Worn-out Burnout: The worn-out employee is someone who is resigned about his or her work after experiencing constant work stress over an extended period of time. Given the rewards experienced are generally negligible, the worn-out employee feels uninspired and disillusioned by the job at hand.
Surviving a Toxic Workplace
While you may recognise that you work in a toxic workplace, changing jobs is not always a possibility. Here are a couple of ideas to help you with surviving a toxic workplace:
1. Psychological detachment – avoidance of work related thoughts, emotions or behaviours. This can be fostered through practising mindfulness or ‘staying present’, as well as activities such as exercise. Planning upcoming events, such as weekend trips, holidays or weekend outings with friends and family are examples of positive distractions outside of the workplace.
2. Relaxation – prioritising work-life balance has been shown to be an effective buffer against the detrimental impacts of toxic workplaces. Relaxation between work hours has been shown to moderate the relationship between rumination and sleep related issues, like insomnia. It further protects against the need for recovery from work and moderates time demands and exhaustion. Relaxation has been shown to be effective in returning to pre-stressor states as a result of providing the critical opportunity to halt work-related demands.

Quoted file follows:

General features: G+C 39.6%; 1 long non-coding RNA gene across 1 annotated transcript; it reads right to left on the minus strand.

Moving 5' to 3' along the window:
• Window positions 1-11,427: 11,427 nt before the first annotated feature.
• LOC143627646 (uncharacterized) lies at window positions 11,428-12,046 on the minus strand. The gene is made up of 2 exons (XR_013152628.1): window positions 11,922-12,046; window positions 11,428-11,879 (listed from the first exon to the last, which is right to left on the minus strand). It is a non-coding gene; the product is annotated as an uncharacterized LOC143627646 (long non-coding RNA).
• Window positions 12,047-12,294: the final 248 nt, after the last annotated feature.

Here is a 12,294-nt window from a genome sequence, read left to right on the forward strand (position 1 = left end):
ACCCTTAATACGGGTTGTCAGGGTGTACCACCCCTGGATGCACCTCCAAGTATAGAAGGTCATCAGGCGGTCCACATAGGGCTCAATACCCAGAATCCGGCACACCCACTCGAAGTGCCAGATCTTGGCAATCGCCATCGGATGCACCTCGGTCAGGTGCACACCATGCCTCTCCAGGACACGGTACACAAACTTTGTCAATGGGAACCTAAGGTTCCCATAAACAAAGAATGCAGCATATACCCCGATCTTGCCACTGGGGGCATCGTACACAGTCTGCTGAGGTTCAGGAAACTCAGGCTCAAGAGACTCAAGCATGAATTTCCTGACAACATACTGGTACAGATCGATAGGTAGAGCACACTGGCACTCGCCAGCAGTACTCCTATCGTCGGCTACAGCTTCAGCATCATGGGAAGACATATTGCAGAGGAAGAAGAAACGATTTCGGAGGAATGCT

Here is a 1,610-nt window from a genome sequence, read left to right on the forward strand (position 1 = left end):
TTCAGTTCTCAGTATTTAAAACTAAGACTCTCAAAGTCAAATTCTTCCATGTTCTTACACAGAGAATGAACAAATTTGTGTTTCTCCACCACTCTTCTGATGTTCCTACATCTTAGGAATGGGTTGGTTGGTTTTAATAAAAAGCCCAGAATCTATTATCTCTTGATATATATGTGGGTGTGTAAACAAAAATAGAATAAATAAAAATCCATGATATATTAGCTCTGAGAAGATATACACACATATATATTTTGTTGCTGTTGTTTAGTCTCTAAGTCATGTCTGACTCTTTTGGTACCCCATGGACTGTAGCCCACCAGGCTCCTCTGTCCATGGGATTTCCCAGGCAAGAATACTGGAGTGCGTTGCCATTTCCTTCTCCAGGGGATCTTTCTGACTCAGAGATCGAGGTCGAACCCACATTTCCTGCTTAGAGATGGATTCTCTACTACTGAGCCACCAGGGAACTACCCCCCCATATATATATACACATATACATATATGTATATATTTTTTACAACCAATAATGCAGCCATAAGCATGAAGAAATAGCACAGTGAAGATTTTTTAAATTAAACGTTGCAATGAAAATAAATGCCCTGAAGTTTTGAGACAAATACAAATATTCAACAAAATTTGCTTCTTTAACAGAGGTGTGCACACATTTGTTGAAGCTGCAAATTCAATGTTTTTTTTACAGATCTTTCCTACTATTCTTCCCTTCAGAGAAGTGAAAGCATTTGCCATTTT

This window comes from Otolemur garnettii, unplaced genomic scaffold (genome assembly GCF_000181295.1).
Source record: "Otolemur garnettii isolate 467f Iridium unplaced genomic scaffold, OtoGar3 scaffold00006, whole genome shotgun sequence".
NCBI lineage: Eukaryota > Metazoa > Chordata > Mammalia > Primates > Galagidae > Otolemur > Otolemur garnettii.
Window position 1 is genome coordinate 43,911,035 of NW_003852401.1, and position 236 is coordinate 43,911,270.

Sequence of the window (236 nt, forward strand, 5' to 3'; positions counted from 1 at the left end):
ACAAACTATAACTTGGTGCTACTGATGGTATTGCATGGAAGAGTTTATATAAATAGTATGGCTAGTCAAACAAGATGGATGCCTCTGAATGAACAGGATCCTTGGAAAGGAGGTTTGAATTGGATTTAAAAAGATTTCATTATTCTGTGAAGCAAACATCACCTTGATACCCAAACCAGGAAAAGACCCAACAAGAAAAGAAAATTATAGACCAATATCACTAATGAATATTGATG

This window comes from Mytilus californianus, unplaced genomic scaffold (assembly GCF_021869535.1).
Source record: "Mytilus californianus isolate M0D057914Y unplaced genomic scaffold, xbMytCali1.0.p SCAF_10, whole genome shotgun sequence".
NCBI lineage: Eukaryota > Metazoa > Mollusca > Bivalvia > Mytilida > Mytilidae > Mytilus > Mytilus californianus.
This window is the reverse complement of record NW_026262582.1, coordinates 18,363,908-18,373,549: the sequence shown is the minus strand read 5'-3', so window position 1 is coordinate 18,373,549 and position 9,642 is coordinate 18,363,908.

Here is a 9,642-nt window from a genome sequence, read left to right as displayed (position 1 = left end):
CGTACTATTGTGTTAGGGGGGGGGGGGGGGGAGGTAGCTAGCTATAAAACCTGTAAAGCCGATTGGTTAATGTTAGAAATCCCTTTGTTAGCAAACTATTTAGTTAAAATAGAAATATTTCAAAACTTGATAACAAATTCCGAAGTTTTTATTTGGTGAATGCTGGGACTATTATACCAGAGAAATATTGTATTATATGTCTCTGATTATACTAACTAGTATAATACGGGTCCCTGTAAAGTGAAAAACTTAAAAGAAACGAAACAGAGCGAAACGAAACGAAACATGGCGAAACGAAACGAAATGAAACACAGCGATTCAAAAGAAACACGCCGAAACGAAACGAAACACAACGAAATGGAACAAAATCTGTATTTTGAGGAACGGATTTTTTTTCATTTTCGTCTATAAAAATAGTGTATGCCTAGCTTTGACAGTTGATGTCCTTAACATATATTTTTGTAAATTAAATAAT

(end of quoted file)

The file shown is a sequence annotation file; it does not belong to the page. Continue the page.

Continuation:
Of course if you are wanting professional help to better cope with your toxic workplace, I welcome you to make an appointment with me.
Author: Tara Pisano, BA (Psych) (Hons), M Psych.
Tara Pisano is a Brisbane psychologist with a special interest in early intervention in adolescents and young adults, as this is when three quarters of mental health conditions emerge. In her practice, she draws on a range of evidence-based therapies such as CBT, DBT, IPT, ACT and Motivational Interviewing, to promote recovery and positive outcomes.
Tara is not currently taking bookings, however, we have a number of clinicians available for bookings. To make an appointment for counselling please visit our webpage here to learn about our highly qualified clinicians, or call M1 Psychology Loganholme on (07) 3067 9129.
- Beyondblue (2014). A new system for better employment and social outcomes. Available at: https://www.beyondblue.org.au/docs/default-source/policy-submissions/bw0260-beyondblue_submission_a-new-system-for-better-employment-and-social-outcomes.pdf?sfvrsn=a1c79be9_2
- Demsky, C. A, Fritz, C., Hammer, L. B., Black, A. E. (2019). Workplace incivility and employee sleep: The role of rumination and recovery experiences. Journal of Occupational Health Psychology. 2, 24(2):228-240. doi:10.1037/ocp0000116
- Medina, K. (2020). Working from home to avoid a toxic workplace? You may not be alone — but you can manage it.
- Porath, C. (2016). The hidden toll of workplace incivility. McKinsey & Company
- Torkelson, E., Holm, K., Bäckström, M., Schad, E. (2016). Factors contributing to the perpetration of workplace incivility: the importance of organizational aspects and experiencing incivility from others. Work Stress. 30, 2, 115-131. doi:10.1080/02678373.2016.1175524